More than 65 years ago, the US began nuclear testing on the Marshall Islands in the Pacific. For many decades, this topic was a kind of taboo for the Western world, especially for the United States, which tested the "devil", as the islanders themselves called it weapons under the good intentions "in the name of peace and security on Earth." However, at 2006, during international events dedicated to the 60 anniversary of the sad date, a decision was made at the UN level to formally investigate all the circumstances and effects of American tests on Aboriginal people and the environment.
During this time, several dozens of expeditions of scientists, as well as activists, members of environmental non-governmental organizations and human rights activists were sent to the Marshall Islands. Participated in the study of problems and officials of the UN. Summaries, conclusions and recommendations will be presented to the Human Rights Council at the United Nations Headquarters in Geneva by Special Rapporteur Kalin Gergescu in a few days.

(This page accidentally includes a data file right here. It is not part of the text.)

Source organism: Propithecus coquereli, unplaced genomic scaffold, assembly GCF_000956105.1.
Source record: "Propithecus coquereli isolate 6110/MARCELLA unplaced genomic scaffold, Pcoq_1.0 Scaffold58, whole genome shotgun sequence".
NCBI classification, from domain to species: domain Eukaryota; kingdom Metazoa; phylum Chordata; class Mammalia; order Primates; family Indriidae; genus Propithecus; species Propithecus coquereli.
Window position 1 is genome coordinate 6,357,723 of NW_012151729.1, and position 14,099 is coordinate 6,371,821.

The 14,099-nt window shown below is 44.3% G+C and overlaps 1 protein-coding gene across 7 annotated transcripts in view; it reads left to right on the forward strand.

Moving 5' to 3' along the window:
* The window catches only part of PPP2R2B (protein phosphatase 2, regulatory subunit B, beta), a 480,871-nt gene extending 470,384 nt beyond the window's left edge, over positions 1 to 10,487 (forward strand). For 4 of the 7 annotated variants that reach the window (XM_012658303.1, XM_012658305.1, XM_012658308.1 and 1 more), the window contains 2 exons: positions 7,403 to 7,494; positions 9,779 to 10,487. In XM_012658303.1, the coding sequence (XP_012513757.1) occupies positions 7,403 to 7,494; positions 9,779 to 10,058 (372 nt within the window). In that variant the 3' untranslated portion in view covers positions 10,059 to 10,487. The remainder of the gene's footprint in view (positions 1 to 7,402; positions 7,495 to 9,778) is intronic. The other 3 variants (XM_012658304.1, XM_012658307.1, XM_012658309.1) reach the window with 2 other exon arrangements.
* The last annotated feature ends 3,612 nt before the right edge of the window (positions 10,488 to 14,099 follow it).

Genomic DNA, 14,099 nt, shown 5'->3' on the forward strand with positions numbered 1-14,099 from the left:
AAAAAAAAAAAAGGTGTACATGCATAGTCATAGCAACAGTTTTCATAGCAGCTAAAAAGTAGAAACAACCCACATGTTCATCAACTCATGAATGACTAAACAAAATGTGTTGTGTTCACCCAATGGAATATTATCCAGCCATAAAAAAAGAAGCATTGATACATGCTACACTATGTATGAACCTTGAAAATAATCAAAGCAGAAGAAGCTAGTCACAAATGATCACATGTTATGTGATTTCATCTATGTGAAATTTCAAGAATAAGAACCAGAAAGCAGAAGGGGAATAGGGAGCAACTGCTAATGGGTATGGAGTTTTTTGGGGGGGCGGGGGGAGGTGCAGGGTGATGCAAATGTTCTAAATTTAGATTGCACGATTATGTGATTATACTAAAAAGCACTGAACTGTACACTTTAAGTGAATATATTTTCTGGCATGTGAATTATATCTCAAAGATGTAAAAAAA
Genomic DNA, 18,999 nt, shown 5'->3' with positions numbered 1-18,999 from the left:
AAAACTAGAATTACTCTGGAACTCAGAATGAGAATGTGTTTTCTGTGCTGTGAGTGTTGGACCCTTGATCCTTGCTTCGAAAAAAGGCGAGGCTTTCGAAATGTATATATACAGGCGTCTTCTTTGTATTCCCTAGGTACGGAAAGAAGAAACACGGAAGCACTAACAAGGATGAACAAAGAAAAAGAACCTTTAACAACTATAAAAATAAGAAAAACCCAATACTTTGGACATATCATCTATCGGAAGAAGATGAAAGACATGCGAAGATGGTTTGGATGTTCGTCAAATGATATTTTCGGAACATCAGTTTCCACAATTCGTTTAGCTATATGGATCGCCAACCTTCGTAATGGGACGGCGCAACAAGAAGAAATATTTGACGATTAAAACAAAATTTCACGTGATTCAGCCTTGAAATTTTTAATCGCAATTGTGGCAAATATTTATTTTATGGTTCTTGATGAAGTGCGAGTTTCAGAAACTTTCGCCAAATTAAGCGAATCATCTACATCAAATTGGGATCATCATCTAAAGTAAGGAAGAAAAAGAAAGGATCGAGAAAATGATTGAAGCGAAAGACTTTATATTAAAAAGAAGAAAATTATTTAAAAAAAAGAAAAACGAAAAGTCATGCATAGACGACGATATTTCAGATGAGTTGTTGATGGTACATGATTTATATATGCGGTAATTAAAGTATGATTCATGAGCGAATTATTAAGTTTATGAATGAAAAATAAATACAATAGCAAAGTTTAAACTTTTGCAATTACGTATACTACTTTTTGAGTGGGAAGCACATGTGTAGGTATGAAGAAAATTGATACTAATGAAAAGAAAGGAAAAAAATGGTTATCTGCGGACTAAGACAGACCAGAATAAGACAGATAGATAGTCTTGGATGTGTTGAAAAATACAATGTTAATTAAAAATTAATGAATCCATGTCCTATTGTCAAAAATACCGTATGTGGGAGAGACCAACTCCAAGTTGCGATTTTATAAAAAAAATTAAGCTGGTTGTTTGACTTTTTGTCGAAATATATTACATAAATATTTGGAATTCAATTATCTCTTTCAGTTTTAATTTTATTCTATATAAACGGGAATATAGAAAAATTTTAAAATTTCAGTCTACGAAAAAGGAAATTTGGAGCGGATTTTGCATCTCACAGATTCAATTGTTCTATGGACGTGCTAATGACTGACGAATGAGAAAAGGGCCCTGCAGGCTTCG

As you know, the Americans tested the first atomic bomb in the atmosphere of 16 July 1945, on their own territory, near the town of Alamogordo, New Mexico. Then - on the inhabitants of Japan: the nuclear apocalypse of Hiroshima and Nagasaki is celebrated annually since August 1945. After that, the US authorities decided to test a new weapon away from their own territory. The choice fell on the poorly populated, lost in the Pacific Ocean Marshall Islands, which immediately after World War II were under UN control, and after the explosions in 1946 on Bikini Island of two American atomic bombs, the tutelage over them was transferred to the United States. The White House has made serious commitments: "to protect the inhabitants of the islands from the loss of their lands and resources" and "to protect the health of the inhabitants of the protected area."
How exactly the Americans “defended” the people entrusted to them and their land, it became apparent from the declassified in 1994, as well as recently official documents. It turned out that this "guardianship" pulls on an international tribunal. "Between 1946 and 1948 for years," the author of The Danger of Nuclear War: The Rongepele Atoll Report by anthropologist Barbara Johnston told me, "The United States tested 66 nuclear bombs on or near Bikini and Enivitk atolls from the inside of the islands and, as declassified documents show , hitting the local population. "
The total explosive power on the Marshall Islands was 93 times higher than all US atmospheric nuclear tests in the desert of Nevada. It is equivalent to more than 7000 bombs dropped by the US on Japanese Hiroshima.